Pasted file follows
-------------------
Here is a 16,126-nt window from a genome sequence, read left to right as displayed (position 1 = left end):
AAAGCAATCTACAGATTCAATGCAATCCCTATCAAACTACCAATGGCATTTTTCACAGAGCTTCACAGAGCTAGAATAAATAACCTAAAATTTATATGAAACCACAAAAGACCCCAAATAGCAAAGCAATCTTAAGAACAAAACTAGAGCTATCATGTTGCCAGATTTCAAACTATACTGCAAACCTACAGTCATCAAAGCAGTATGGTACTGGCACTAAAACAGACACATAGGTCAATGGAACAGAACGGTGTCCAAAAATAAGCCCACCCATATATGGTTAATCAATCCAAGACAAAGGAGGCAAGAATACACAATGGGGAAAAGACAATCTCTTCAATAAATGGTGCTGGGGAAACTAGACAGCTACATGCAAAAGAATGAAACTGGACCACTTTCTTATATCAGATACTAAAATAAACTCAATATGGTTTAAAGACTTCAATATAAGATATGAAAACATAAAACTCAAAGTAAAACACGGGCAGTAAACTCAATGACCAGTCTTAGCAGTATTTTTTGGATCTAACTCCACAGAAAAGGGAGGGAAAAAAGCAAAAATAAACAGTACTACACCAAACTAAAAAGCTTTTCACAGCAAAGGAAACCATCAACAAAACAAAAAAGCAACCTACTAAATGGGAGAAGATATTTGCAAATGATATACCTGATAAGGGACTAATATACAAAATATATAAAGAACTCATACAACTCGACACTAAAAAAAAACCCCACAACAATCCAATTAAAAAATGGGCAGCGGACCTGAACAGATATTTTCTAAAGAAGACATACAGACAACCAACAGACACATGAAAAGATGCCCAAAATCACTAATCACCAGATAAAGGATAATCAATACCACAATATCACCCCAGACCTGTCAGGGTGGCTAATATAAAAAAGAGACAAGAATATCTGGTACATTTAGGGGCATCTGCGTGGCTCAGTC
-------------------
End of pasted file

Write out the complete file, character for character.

Here is a 16,126-nt window from a genome sequence, read left to right as displayed (position 1 = left end):
AAAGCAATCTACAGATTCAATGCAATCCCTATCAAACTACCAATGGCATTTTTCACAGAGCTTCACAGAGCTAGAATAAATAACCTAAAATTTATATGAAACCACAAAAGACCCCAAATAGCAAAGCAATCTTAAGAACAAAACTAGAGCTATCATGTTGCCAGATTTCAAACTATACTGCAAACCTACAGTCATCAAAGCAGTATGGTACTGGCACTAAAACAGACACATAGGTCAATGGAACAGAACGGTGTCCAAAAATAAGCCCACCCATATATGGTTAATCAATCCAAGACAAAGGAGGCAAGAATACACAATGGGGAAAAGACAATCTCTTCAATAAATGGTGCTGGGGAAACTAGACAGCTACATGCAAAAGAATGAAACTGGACCACTTTCTTATATCAGATACTAAAATAAACTCAATATGGTTTAAAGACTTCAATATAAGATATGAAAACATAAAACTCAAAGTAAAACACGGGCAGTAAACTCAATGACCAGTCTTAGCAGTATTTTTTGGATCTAACTCCACAGAAAAGGGAGGGAAAAAAGCAAAAATAAACAGTACTACACCAAACTAAAAAGCTTTTCACAGCAAAGGAAACCATCAACAAAACAAAAAAGCAACCTACTAAATGGGAGAAGATATTTGCAAATGATATACCTGATAAGGGACTAATATACAAAATATATAAAGAACTCATACAACTCGACACTAAAAAAAAACCCCACAACAATCCAATTAAAAAATGGGCAGCGGACCTGAACAGATATTTTCTAAAGAAGACATACAGACAACCAACAGACACATGAAAAGATGCCCAAAATCACTAATCACCAGATAAAGGATAATCAATACCACAATATCACCCCAGACCTGTCAGGGTGGCTAATATAAAAAAGAGACAAGAATATCTGGTACATTTAGGGGCATCTGCGTGGCTCAGTC